The Highland Group will assist Propex in gathering input through in-person visits and phone interviews with key market stakeholders. Together, the Highland Group and Propex will decide how to combine products, brands, engineering services and a world-class distribution network.

A leader in needlepunch technology, Propex is owned by a private investment fund managed by Wayzata Investment Partners, a Minneapolis, MN-based private equity firm. Wayzata purchased Propex in 2009 after a restructuring process. Under this new ownership, the firm has continued its strategy of aggressively pursuing business opportunities in existing markets.

One recent development was the launch of Gridpro Biaxial and Uniaxial geogrids for the geosynthetics market. These geogrids are manufactured to meet all industry specifications and help build on Propex’s promise to deliver the most complete portfolio of products to the industry.

Also included in Propex’s geosynethics range, which is manufactured in Ringgold, GA, are woven and nonwoven erosion control products.

In June, the company announced it was adjusting its production schedule in response to weakness in the geotextile market, caused by lower precipitation levels, a few abnormal weather events and reductions in military and government spending.

“As part of our strategic growth initiative, balancing production levels with marketplace demand will help to establish discipline in the geotextile and infrastructure markets that we serve,” says Mike Gorey, president and CEO.

Beyond geotextiles, Propex serves the flooring, furniture, bedding, automotive, agriculture, laminates, vinyl substrates and sorbents markets.

Within roofing, Propex launched its Opus Roof Blanket at the 2010 International Roofing Expo in New Orleans, LA. This blanket, which was in development and testing for the last six years with constant feedback from roofing contractors, creates an entirely new category in roofing underlayment.

“Unlike felt paper and plastic sheeting underlayment, Opus Roof Blanket was developed with roofing contractors in mind,” notes Bruno. “The unique composition of Opus gives it the most slip-resistant surface technology, meeting a top concern for roofing contractors. Additionally, the one-of-a-kind ‘blanket’ surface makes it easy for roofers to snap a chalk line.”

In addition to these benefits, Bruno says roofers can expect to see many more advantages versus felt paper and plastic sheeting underlayment when they use Opus on their next job. “Opus is lightweight and easier to work with, cleaner with less wasted material, provides more coverage per roll and is faster to install.”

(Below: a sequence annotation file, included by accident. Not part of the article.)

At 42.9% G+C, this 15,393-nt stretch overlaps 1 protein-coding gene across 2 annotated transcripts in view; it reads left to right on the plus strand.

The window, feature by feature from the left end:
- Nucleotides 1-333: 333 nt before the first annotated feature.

Meanwhile, in the carpet backing area, Propex was awarded a U.S. patent in March 2010, showing that its latest technology provides improved performance, a plush feel and many other advantages that offer value to both its customers and the consumer.

With the market-leading brands Actionbac and Polybac carpet backing products, Propex is the largest independent backing producer in the industry. Polybac primary backing provides a dimensionally stable foundation for superior tuftability, pattern definition and versatility. Actionbac carpet backing effectively provides long-term stability in almost any carpet installation and is crucial in extending the life of the carpet.

Innovation remains the anchor of Propex’s success in providing high performance materials and solutions for the flooring industry.

In other news, in July, the company relocated its headquarters to warehouse row in Chattanooga, TN, a series of restored warehouse structures transformed into a contemporary destination for modern fashion, urban design, loft-style offices and gourmet dining.

“As a global company headquartered in Chattanooga, we are very pleased to be moving into the heart of the city and region, by relocating to Warehouse Row,” Gorey says. 
Chattanooga, GA
www.propexinc.com
2012 Nonwovens Sales: $140 million
 
Key Personnel: Michael Gorey, president and CEO, Ralph Bruno, executive vice president, sales and marketing; Martin deVries, executive vice president and CFO
 
Plants: Ringgold, GA